Geopolitical Issues Roil IT Sector

S. Schuchart

Summary Bullets:

• Cost sharing between vendors/SPs and customers can strengthen relationships in a difficult time.

• Calm and deliberate planning by vendors/SPs and customers is key to minimizing impacts to business.

The new tariffs on imported goods in China and the U.S. will have a significant impact on pending and future deals, both for service providers, vendors, and customers. The technology industry has a complex and deeply international supply chain, with U.S. and Chinese companies both utilizing components and intellectual property. Component price increases will lead to sharp increases in product costs. These increases will slow or stall deals as customers may wait and see if the issues can be resolved in a short time frame.

In the short term, vendors should take a considerate stance when debating what to do with these price increases. There is an opportunity for vendors to forge a stronger bond with their customers. Split the extra costs between margin and the customer. Be open and transparent about splitting the price increases as a gesture of shared unexpected burden and common issue. Vendors *could* pass the entirety of the extra costs on to customers, but that would gain no good will and if anything put a strain on those relationships. By taking a “we’re all in this together” approach, vendors can gain customer goodwill and minimize the amount of deal stalls or outright cancelations. For service providers, this stance is even easier to take, as there is not a strictly direct relationship between the costs of SP equipment and the costs of services provided to customers, other than equipment sales directly to the enterprise. Service providers have more flexibility to help customers during this time.

Customers should continue with their current projects, while locking down prices as quickly as possible. Customers should inquire as to how much increases might be and how soon those increases may happen. Customers should measure the value of their relationships with vendors or service providers based on how much sharing of the incurred extra costs happens. However, customers cannot expect vendors to solely absorb the increased costs and should be prepared to pay increased prices. Customers who have big projects and who cannot lock down current pricing should consider delaying until a clear pricing picture emerges.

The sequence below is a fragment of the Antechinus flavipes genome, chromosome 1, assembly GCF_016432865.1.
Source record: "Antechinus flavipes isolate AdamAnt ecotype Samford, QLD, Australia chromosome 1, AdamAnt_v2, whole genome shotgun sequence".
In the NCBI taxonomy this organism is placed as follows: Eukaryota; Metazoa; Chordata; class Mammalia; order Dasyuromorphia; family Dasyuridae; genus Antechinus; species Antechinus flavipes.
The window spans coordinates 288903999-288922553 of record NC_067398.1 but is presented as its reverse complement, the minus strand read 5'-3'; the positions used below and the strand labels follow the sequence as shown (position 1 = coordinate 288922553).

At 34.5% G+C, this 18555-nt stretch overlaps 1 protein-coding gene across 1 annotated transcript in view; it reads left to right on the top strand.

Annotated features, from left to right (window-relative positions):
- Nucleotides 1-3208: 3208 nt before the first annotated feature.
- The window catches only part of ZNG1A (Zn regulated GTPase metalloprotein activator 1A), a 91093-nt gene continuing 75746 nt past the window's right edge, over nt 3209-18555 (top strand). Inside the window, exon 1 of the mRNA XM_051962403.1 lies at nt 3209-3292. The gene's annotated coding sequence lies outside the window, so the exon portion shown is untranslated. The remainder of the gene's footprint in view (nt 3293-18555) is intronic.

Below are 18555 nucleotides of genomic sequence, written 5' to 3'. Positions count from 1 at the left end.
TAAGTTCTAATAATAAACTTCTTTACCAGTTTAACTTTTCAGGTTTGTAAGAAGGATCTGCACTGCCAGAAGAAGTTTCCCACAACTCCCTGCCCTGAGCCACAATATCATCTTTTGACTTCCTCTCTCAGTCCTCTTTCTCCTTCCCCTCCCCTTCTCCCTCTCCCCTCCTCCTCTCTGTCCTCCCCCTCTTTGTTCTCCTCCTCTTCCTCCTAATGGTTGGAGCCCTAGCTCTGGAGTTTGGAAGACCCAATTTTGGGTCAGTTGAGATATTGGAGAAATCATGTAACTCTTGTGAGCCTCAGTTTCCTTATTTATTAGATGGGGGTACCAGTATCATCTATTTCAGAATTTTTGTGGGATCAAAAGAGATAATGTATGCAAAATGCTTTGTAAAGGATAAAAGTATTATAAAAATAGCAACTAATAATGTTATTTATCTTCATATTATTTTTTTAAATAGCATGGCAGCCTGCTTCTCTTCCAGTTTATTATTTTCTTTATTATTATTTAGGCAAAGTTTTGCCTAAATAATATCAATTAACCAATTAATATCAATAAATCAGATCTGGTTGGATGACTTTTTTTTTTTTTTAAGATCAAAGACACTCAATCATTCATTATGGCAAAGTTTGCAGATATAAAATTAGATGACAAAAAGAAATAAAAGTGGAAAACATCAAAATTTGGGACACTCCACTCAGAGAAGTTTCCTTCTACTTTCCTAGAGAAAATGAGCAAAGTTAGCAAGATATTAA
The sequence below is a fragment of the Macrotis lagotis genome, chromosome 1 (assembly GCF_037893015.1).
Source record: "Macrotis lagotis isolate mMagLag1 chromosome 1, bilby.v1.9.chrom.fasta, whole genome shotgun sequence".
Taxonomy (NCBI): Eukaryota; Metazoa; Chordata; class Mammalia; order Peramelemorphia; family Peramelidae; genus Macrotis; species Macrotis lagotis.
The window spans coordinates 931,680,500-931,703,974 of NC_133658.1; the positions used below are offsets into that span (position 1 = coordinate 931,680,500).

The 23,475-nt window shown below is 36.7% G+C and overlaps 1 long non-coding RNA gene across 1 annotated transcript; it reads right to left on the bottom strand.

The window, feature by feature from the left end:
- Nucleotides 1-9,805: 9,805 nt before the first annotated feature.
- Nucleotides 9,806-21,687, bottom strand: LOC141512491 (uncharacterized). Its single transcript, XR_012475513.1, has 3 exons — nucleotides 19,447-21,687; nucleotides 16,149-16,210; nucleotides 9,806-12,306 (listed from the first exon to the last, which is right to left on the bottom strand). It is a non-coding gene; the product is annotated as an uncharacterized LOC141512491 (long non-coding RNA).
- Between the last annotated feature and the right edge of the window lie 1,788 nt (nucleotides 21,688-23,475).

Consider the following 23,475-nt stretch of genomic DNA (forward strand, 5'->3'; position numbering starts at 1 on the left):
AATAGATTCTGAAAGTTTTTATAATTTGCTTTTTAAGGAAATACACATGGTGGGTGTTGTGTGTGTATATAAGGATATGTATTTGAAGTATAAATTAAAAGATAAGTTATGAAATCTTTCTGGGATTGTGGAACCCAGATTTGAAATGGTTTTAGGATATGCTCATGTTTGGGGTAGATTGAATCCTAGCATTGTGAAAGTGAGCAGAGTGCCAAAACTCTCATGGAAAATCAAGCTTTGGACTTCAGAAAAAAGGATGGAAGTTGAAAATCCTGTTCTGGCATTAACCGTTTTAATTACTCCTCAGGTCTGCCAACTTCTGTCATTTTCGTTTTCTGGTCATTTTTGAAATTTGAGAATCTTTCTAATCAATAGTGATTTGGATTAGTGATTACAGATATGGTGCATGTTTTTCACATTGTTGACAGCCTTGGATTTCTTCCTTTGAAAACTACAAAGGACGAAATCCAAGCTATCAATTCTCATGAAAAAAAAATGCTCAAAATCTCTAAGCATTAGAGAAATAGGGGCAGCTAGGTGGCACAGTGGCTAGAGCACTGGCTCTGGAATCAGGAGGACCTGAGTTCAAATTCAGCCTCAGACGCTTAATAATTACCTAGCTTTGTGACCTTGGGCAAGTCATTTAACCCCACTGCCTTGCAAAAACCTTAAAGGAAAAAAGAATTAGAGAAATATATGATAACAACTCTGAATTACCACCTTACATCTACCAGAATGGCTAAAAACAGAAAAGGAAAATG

If the various tariffs and company sanctions are prolonged, vendors will need to find sources of components that are not part of the overall tariff. In certain situations, actions such as in-house development of chipsets could be initiated by the largest telecom suppliers to shore up their supply chain. However, changing suppliers might not even be possible for some components. Vendors, service providers, and customers should all review project and spending plans for the year and make sure contingencies are in place. The single biggest thing that customers, vendors, and service providers can do is to not take precipitous action. Calm planning and alertness to changes as they occur is the key to navigating this storm happening in the IT sector.

We are taking no stance on the appropriateness of the sanctions and tariffs imposed by the governments of the U.S. and China. We also make no predictions on the length and extent in which tariffs and company sanctions will extend. We will only comment on the impact for vendors, service providers, and customers.

 

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